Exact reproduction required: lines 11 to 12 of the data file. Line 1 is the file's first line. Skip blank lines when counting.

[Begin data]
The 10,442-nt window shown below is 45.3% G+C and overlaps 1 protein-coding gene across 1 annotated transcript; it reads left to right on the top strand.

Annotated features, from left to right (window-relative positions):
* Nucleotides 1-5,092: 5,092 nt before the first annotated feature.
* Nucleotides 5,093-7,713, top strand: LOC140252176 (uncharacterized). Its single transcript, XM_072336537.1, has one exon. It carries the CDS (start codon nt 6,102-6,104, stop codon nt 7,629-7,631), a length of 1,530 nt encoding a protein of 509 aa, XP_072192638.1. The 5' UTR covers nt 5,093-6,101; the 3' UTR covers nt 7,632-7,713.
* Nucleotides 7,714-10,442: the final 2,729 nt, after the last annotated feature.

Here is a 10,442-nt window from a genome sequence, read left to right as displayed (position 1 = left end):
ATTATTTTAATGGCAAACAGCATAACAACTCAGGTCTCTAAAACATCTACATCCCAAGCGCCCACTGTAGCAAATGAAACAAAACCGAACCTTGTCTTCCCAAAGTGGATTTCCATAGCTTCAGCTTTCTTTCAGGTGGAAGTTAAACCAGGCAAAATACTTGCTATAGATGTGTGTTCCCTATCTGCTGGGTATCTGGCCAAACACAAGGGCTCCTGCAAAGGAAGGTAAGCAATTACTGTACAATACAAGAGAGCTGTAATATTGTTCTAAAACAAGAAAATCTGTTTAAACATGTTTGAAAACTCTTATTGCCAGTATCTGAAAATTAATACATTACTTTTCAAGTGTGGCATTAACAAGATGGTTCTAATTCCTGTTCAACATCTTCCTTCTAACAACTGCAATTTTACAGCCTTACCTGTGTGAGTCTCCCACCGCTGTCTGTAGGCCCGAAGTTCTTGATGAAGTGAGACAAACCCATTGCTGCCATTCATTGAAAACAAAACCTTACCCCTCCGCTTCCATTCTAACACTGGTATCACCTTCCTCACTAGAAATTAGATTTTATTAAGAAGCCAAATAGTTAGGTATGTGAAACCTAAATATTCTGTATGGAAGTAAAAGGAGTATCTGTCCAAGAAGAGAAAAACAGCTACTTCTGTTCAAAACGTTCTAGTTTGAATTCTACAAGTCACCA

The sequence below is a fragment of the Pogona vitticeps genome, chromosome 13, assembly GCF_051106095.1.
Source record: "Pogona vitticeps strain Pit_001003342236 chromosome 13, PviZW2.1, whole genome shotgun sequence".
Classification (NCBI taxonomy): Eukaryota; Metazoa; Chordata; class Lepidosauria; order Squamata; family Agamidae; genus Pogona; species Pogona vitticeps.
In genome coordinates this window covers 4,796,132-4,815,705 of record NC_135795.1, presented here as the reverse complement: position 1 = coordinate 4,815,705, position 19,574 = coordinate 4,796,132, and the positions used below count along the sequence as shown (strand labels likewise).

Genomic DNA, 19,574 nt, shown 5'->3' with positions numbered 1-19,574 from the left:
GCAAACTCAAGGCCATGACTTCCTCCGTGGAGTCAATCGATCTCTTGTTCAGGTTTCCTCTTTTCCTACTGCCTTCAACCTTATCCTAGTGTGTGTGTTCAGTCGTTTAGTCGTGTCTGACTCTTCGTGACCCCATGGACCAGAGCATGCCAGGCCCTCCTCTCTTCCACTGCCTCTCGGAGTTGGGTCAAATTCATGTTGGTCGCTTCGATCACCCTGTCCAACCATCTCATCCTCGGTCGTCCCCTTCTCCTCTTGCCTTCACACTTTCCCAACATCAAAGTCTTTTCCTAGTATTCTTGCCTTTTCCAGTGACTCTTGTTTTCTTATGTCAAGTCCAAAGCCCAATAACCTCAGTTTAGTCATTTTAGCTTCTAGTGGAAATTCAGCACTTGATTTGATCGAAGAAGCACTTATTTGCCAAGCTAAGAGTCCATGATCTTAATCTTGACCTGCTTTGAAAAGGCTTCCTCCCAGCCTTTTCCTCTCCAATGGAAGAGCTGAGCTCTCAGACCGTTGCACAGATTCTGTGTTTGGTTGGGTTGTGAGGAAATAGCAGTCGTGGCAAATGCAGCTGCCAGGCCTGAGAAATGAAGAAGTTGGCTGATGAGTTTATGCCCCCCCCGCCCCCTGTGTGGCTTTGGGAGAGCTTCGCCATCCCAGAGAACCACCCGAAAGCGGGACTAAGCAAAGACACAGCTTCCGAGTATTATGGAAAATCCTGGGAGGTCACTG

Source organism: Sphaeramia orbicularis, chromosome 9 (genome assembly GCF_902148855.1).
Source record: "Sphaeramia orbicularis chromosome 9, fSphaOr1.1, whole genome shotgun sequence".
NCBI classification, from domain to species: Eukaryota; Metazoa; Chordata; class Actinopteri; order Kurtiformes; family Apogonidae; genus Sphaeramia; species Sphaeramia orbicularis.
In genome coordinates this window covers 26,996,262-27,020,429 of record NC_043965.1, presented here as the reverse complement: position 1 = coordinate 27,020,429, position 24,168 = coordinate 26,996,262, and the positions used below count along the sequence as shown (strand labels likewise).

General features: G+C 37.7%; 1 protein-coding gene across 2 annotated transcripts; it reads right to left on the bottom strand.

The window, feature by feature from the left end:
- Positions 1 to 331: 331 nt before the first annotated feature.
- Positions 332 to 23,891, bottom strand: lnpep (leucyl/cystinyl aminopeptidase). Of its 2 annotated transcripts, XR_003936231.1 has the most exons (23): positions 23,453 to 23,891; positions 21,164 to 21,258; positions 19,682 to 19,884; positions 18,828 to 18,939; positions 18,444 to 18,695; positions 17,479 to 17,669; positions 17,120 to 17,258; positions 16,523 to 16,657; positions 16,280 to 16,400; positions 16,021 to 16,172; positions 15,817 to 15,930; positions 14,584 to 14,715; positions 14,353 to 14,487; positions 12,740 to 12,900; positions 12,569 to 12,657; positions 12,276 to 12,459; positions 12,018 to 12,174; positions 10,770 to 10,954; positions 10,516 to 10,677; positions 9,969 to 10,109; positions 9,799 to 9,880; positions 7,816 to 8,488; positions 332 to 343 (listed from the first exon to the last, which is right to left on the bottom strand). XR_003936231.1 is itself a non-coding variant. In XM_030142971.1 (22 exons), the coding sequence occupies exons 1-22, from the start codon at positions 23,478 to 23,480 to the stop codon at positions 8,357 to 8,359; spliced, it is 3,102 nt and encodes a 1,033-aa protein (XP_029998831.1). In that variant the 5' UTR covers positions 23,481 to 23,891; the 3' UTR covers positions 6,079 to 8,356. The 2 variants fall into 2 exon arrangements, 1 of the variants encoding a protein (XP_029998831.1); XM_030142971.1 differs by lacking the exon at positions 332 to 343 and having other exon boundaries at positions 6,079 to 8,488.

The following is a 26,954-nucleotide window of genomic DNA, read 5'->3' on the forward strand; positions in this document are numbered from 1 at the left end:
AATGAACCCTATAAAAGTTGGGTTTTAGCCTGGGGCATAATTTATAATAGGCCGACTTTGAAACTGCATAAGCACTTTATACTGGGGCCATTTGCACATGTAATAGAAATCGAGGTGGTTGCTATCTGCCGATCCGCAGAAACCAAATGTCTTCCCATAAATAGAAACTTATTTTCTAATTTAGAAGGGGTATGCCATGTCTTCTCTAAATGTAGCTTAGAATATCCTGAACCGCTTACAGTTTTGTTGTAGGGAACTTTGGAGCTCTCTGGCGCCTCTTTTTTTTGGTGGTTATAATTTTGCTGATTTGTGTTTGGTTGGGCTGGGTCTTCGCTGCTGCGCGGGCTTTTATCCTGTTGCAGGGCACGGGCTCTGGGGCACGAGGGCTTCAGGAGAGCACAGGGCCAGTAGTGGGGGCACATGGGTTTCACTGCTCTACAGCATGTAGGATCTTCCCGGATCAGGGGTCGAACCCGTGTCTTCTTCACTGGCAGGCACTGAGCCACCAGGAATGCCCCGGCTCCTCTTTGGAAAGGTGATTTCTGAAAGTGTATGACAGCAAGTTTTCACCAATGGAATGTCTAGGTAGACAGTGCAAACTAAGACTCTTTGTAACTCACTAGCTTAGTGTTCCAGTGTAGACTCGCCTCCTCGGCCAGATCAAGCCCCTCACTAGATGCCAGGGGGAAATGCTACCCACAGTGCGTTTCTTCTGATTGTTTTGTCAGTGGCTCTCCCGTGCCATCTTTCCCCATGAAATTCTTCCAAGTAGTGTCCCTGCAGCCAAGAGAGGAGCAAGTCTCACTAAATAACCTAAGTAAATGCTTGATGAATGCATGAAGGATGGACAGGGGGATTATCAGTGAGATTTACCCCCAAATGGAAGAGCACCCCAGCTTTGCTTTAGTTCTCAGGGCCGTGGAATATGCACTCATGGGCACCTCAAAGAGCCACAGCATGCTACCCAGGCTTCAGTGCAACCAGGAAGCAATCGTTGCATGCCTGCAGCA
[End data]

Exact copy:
In genome coordinates this window covers 4,796,132-4,815,705 of record NC_135795.1, presented here as the reverse complement: position 1 = coordinate 4,815,705, position 19,574 = coordinate 4,796,132, and the positions used below count along the sequence as shown (strand labels likewise).

Genomic DNA, 19,574 nt, shown 5'->3' with positions numbered 1-19,574 from the left: